The NSW Government Roads and Maritime Services has awarded Fuji Xerox Australia a $27.7 million, 18-month managed print and mailing contract.
Technically, the new contract, which runs until the end of November 2018, is for the provision of management and business professionals and administrative services.
However, it is understood that the arrangement will specifically see Fuji Xerox Australia provide integrated system, printing and mail house services associated with the NSW Roads and Maritime Services road toll notice activities.
“The contract is for the production of toll notices in connection with unpaid tolls on Sydney tollways,” a spokesperson for the agency told ARN.
The deal adds weight to the argument that there is still money to be made in print, despite a contraction in the broader printing industry sector over recent years.
Just three months ago, it emerged that Konica Minolta Business Solutions Australia had signed a massive print contract with the Australian Department of Defence worth more than $79 million.
That contract, which came with a duration of almost four years, started on 7 March and was the result of an agreement established using the Whole-of-Government Major Office Machines (MOMS) Panel II.
The arrangement between Defence and Konica Minolta Business Solutions sees the company provide equipment and support services enabling the procurement of network printers, multi-functional devices (MFDs) and scanners, together with maintenance, support and consumables, excluding paper.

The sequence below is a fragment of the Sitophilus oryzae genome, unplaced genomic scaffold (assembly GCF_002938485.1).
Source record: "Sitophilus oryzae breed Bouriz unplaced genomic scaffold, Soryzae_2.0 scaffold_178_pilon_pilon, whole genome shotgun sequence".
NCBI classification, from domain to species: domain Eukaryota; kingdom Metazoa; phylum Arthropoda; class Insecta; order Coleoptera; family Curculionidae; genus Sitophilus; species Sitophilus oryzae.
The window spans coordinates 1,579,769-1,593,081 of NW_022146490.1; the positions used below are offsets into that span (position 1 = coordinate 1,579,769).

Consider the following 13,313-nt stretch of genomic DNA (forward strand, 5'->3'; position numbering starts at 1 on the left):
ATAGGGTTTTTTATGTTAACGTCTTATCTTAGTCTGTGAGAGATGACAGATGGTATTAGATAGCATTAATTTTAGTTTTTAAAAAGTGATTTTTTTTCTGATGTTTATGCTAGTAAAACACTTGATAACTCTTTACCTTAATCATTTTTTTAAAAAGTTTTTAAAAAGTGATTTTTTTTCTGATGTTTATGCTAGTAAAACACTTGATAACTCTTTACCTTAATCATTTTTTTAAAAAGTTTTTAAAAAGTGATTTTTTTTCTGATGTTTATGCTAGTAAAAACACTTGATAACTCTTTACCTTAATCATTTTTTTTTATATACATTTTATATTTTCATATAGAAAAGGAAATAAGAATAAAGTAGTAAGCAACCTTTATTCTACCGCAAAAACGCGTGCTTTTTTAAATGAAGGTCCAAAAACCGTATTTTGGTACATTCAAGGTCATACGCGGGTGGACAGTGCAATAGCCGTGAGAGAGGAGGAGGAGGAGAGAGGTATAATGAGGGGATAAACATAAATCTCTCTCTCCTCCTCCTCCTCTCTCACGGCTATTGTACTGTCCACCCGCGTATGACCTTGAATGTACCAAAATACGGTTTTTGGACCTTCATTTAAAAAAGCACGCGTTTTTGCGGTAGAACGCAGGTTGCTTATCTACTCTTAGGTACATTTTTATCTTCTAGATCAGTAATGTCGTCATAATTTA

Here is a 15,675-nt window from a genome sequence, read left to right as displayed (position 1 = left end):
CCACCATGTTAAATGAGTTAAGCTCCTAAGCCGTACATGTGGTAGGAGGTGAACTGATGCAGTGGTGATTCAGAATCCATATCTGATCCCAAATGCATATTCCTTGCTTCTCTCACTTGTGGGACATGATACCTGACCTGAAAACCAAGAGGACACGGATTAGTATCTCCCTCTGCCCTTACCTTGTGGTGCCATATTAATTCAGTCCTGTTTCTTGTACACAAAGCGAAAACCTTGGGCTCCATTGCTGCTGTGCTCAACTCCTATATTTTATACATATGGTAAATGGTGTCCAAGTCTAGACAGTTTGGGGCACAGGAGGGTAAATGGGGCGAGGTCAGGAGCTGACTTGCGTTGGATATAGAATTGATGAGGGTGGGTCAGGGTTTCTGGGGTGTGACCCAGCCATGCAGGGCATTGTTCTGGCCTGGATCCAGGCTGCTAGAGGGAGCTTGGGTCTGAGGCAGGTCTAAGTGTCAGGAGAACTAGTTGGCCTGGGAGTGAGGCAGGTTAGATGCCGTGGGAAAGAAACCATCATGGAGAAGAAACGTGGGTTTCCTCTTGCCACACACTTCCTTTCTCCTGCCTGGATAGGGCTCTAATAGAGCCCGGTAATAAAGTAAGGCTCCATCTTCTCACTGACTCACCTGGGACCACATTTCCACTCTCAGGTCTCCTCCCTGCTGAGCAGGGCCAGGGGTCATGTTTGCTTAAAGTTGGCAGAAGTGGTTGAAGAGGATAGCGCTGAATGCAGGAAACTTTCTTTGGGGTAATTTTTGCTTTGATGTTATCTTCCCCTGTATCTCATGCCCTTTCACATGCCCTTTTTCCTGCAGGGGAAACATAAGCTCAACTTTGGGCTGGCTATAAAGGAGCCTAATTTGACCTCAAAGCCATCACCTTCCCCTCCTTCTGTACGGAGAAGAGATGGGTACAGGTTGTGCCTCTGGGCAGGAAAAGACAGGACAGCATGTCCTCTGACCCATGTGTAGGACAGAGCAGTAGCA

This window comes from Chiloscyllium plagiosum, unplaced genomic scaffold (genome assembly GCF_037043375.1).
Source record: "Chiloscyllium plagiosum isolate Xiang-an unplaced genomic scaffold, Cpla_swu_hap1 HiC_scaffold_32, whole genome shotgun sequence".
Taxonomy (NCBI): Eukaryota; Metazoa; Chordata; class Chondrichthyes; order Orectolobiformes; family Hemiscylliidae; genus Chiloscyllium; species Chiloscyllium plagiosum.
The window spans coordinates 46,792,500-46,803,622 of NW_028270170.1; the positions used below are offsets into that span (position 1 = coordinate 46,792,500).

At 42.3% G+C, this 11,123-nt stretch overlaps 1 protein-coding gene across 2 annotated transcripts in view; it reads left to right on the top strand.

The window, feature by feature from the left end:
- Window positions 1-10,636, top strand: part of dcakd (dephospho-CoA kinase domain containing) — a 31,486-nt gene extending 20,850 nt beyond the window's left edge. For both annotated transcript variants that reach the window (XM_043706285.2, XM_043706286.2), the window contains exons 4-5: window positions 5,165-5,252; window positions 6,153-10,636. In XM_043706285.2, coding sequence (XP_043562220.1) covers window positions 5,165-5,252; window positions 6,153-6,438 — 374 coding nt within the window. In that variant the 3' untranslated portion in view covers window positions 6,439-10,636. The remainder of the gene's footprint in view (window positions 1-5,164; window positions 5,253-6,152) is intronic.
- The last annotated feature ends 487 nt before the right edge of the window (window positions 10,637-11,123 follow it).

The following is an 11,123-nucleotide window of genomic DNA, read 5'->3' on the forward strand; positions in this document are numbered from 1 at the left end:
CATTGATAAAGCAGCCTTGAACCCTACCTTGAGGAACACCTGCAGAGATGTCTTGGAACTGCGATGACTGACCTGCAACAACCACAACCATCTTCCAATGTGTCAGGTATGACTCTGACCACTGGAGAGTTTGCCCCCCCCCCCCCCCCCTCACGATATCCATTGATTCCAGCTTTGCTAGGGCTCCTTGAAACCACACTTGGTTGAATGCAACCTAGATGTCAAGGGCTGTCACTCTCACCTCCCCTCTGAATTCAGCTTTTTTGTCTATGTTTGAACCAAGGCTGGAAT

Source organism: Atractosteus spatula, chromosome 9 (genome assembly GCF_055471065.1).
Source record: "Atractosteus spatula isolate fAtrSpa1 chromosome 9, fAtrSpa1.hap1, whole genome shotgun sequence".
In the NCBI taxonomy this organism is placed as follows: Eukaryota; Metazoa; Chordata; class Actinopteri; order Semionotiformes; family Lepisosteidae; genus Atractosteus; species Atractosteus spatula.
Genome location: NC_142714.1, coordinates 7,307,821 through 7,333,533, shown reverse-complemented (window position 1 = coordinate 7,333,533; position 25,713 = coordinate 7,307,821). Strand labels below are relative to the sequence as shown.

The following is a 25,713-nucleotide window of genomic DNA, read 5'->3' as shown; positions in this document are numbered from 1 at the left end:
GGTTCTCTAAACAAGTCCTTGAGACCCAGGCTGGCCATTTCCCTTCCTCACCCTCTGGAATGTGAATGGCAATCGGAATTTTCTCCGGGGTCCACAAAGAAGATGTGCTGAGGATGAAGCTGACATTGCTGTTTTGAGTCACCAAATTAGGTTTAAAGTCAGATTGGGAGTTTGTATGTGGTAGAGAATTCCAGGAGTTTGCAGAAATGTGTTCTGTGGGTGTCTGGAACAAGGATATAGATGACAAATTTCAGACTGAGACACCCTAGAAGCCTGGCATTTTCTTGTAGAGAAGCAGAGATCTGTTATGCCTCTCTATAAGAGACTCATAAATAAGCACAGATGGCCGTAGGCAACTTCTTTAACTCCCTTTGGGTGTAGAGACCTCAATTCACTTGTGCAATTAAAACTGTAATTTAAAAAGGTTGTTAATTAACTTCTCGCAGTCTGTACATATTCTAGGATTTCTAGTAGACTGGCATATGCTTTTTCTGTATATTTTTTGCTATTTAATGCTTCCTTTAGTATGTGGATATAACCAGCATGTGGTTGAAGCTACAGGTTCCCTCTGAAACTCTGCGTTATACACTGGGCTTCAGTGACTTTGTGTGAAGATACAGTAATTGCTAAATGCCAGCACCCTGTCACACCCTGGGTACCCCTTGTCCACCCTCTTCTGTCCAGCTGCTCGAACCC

At the same time, Fuji Xerox Australia is no stranger to engaging in government contracts of all shapes and sizes. In the past two months alone, the company has won well over $1 million in contracts with Federal agencies and governmental departments.
These include a $492,000 contract from the Bureau of Meteorology for the provision of printer support services, and a $375,000, five-year deal from the Office of Parliamentary Counsel for the provision of multifunction printers and monthly click charges.
The latest lucrative deal with the NSW Government comes as Fuji Xerox Australia works to shed the shadow left by an “inappropriate” accounting practices scandal that rocked the company’s leadership ranks in Japan.
Fujifilm Holdings revealed on 12 June that “inappropriate accounting practices” at its Fuji Xerox subsidiaries in Australia and New Zealand (A/NZ) resulted in an estimated $450 million hit to net income over a six-year period.
It emerged, via a report arising from an independent review of the company’s accounting practices, that the practices in question emerged and were widely used under the leadership of the managing director of Fuji Xerox in Australia and New Zealand at the time.
While the managing director in question has since departed the company – with a $1 million golden handshake – the company is working to put the incident behind it.
“Over the last 12 months Fuji Xerox Australia has implemented a robust corporate governance structure to support sustainable and responsible operations,” the company told ARN in a statement late last month.
“The findings of the report will not negatively affect the level of service offered to customers nor will it impact the company’s ability to fulfil its contractual obligations under existing agreements,” it said.